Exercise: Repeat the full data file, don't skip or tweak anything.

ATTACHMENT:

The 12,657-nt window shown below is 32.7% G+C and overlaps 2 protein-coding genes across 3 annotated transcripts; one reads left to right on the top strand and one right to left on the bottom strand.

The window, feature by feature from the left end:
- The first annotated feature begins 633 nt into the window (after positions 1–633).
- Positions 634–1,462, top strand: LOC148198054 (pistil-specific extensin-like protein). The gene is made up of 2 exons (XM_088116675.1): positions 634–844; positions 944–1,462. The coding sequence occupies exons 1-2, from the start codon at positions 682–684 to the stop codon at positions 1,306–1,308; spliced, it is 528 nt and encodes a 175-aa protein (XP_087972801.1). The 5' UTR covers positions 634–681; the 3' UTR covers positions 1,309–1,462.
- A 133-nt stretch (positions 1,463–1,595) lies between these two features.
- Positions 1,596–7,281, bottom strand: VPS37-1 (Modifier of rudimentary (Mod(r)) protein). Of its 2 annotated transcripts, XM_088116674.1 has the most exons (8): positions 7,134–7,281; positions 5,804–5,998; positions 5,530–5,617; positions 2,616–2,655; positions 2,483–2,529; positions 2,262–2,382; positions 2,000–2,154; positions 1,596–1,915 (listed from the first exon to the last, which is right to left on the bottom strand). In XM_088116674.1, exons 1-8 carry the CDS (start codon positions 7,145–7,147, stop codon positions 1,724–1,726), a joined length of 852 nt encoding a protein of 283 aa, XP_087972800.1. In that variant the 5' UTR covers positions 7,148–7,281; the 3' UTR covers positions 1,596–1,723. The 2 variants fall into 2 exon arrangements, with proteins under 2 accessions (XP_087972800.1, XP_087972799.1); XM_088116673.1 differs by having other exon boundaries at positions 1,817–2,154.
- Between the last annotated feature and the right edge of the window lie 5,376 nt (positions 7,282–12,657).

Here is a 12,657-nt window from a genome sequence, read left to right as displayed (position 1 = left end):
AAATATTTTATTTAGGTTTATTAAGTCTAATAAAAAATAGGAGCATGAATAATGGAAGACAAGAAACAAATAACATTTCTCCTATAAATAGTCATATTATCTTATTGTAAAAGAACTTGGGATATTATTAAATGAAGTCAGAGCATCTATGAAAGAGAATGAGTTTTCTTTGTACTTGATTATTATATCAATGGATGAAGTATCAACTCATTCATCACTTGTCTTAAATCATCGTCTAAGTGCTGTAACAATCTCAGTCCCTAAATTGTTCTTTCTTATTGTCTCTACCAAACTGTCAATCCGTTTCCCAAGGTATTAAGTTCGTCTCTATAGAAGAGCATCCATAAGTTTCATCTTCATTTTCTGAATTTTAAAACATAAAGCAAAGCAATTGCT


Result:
The 12,657-nt window shown below is 32.7% G+C and overlaps 2 protein-coding genes across 3 annotated transcripts; one reads left to right on the top strand and one right to left on the bottom strand.

The window, feature by feature from the left end:
- The first annotated feature begins 633 nt into the window (after positions 1–633).
- Positions 634–1,462, top strand: LOC148198054 (pistil-specific extensin-like protein). The gene is made up of 2 exons (XM_088116675.1): positions 634–844; positions 944–1,462. The coding sequence occupies exons 1-2, from the start codon at positions 682–684 to the stop codon at positions 1,306–1,308; spliced, it is 528 nt and encodes a 175-aa protein (XP_087972801.1). The 5' UTR covers positions 634–681; the 3' UTR covers positions 1,309–1,462.
- A 133-nt stretch (positions 1,463–1,595) lies between these two features.
- Positions 1,596–7,281, bottom strand: VPS37-1 (Modifier of rudimentary (Mod(r)) protein). Of its 2 annotated transcripts, XM_088116674.1 has the most exons (8): positions 7,134–7,281; positions 5,804–5,998; positions 5,530–5,617; positions 2,616–2,655; positions 2,483–2,529; positions 2,262–2,382; positions 2,000–2,154; positions 1,596–1,915 (listed from the first exon to the last, which is right to left on the bottom strand). In XM_088116674.1, exons 1-8 carry the CDS (start codon positions 7,145–7,147, stop codon positions 1,724–1,726), a joined length of 852 nt encoding a protein of 283 aa, XP_087972800.1. In that variant the 5' UTR covers positions 7,148–7,281; the 3' UTR covers positions 1,596–1,723. The 2 variants fall into 2 exon arrangements, with proteins under 2 accessions (XP_087972800.1, XP_087972799.1); XM_088116673.1 differs by having other exon boundaries at positions 1,817–2,154.
- Between the last annotated feature and the right edge of the window lie 5,376 nt (positions 7,282–12,657).

Here is a 12,657-nt window from a genome sequence, read left to right as displayed (position 1 = left end):
AAATATTTTATTTAGGTTTATTAAGTCTAATAAAAAATAGGAGCATGAATAATGGAAGACAAGAAACAAATAACATTTCTCCTATAAATAGTCATATTATCTTATTGTAAAAGAACTTGGGATATTATTAAATGAAGTCAGAGCATCTATGAAAGAGAATGAGTTTTCTTTGTACTTGATTATTATATCAATGGATGAAGTATCAACTCATTCATCACTTGTCTTAAATCATCGTCTAAGTGCTGTAACAATCTCAGTCCCTAAATTGTTCTTTCTTATTGTCTCTACCAAACTGTCAATCCGTTTCCCAAGGTATTAAGTTCGTCTCTATAGAAGAGCATCCATAAGTTTCATCTTCATTTTCTGAATTTTAAAACATAAAGCAAAGCAATTGCT